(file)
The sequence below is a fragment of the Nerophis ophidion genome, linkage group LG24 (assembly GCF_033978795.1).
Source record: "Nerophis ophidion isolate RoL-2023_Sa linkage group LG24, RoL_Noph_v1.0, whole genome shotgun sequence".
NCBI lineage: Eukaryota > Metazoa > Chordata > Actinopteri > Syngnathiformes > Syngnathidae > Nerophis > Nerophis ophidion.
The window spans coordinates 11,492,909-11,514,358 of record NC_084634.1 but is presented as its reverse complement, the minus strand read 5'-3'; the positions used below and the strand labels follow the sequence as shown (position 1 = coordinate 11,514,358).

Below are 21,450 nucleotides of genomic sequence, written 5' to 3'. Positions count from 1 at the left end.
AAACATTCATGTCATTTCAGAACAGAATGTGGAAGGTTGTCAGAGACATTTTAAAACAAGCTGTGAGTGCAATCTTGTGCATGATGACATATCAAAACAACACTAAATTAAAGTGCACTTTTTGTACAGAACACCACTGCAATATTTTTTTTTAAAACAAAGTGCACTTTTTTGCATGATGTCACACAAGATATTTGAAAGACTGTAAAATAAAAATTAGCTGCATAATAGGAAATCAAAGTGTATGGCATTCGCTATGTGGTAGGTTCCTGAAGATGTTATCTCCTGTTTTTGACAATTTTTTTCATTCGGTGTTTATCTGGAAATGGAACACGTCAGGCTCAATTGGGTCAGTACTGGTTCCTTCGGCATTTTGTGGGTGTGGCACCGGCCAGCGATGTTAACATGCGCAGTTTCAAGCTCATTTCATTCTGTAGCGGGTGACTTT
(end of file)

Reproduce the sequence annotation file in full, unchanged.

The sequence below is a fragment of the Nerophis ophidion genome, linkage group LG24 (assembly GCF_033978795.1).
Source record: "Nerophis ophidion isolate RoL-2023_Sa linkage group LG24, RoL_Noph_v1.0, whole genome shotgun sequence".
NCBI lineage: Eukaryota > Metazoa > Chordata > Actinopteri > Syngnathiformes > Syngnathidae > Nerophis > Nerophis ophidion.
The window spans coordinates 11,492,909-11,514,358 of record NC_084634.1 but is presented as its reverse complement, the minus strand read 5'-3'; the positions used below and the strand labels follow the sequence as shown (position 1 = coordinate 11,514,358).

Below are 21,450 nucleotides of genomic sequence, written 5' to 3'. Positions count from 1 at the left end.
AAACATTCATGTCATTTCAGAACAGAATGTGGAAGGTTGTCAGAGACATTTTAAAACAAGCTGTGAGTGCAATCTTGTGCATGATGACATATCAAAACAACACTAAATTAAAGTGCACTTTTTGTACAGAACACCACTGCAATATTTTTTTTTAAAACAAAGTGCACTTTTTTGCATGATGTCACACAAGATATTTGAAAGACTGTAAAATAAAAATTAGCTGCATAATAGGAAATCAAAGTGTATGGCATTCGCTATGTGGTAGGTTCCTGAAGATGTTATCTCCTGTTTTTGACAATTTTTTTCATTCGGTGTTTATCTGGAAATGGAACACGTCAGGCTCAATTGGGTCAGTACTGGTTCCTTCGGCATTTTGTGGGTGTGGCACCGGCCAGCGATGTTAACATGCGCAGTTTCAAGCTCATTTCATTCTGTAGCGGGTGACTTT